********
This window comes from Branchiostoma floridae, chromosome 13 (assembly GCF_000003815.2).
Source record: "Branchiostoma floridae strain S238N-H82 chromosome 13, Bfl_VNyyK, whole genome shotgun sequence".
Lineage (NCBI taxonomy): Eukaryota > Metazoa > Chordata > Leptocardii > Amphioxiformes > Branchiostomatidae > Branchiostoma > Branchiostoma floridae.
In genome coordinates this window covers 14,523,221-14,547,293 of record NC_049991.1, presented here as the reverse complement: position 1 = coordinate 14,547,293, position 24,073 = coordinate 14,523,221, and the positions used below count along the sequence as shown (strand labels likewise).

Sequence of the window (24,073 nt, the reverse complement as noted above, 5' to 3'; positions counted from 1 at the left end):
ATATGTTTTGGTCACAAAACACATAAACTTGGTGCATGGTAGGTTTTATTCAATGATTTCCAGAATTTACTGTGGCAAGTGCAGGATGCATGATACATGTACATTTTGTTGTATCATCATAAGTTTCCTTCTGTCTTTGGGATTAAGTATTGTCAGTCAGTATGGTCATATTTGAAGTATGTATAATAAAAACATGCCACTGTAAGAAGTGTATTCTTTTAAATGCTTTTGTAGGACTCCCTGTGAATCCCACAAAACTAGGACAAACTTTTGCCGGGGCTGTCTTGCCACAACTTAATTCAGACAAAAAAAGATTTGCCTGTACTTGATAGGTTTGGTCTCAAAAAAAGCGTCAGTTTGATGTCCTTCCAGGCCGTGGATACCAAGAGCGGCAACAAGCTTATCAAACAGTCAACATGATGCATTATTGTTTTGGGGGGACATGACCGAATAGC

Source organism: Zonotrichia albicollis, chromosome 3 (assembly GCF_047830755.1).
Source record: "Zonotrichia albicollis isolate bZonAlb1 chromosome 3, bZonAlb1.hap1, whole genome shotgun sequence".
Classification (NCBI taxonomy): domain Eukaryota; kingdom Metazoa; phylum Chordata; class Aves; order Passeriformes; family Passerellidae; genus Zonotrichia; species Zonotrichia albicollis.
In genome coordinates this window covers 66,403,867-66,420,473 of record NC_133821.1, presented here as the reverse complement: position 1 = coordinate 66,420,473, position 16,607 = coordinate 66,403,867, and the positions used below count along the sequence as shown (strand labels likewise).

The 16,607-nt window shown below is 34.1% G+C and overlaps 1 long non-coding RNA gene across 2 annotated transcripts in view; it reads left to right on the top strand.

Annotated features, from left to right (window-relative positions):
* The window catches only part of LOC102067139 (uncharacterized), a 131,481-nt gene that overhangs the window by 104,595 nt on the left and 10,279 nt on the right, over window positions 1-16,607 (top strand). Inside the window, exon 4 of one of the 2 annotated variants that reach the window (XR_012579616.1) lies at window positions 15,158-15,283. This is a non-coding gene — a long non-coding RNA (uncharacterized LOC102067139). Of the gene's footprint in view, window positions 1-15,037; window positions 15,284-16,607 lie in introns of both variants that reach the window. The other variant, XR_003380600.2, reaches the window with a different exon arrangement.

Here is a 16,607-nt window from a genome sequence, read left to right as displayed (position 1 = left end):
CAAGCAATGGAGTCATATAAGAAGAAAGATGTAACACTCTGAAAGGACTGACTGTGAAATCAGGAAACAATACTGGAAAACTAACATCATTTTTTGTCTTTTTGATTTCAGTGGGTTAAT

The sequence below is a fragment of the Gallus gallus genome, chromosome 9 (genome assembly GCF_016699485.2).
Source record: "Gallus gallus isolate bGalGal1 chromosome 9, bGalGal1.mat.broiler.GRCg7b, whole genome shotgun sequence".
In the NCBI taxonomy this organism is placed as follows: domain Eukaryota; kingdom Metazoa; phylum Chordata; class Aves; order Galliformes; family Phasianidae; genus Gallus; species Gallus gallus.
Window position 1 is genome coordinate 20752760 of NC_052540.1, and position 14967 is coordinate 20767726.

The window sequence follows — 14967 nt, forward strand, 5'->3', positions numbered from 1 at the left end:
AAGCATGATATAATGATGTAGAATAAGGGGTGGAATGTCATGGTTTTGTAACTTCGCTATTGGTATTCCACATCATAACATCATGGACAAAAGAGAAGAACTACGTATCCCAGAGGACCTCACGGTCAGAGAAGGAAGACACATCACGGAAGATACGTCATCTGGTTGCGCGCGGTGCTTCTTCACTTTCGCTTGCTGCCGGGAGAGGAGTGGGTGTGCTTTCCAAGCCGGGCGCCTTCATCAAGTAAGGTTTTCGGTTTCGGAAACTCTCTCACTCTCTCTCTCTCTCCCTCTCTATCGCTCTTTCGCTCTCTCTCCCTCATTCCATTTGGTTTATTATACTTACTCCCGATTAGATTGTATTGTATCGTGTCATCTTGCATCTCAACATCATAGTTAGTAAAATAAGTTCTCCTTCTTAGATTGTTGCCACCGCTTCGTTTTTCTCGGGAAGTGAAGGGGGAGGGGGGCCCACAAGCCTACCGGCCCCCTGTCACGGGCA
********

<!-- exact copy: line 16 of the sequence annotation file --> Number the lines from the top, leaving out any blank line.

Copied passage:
The sequence below is a fragment of the Gallus gallus genome, chromosome 9 (genome assembly GCF_016699485.2).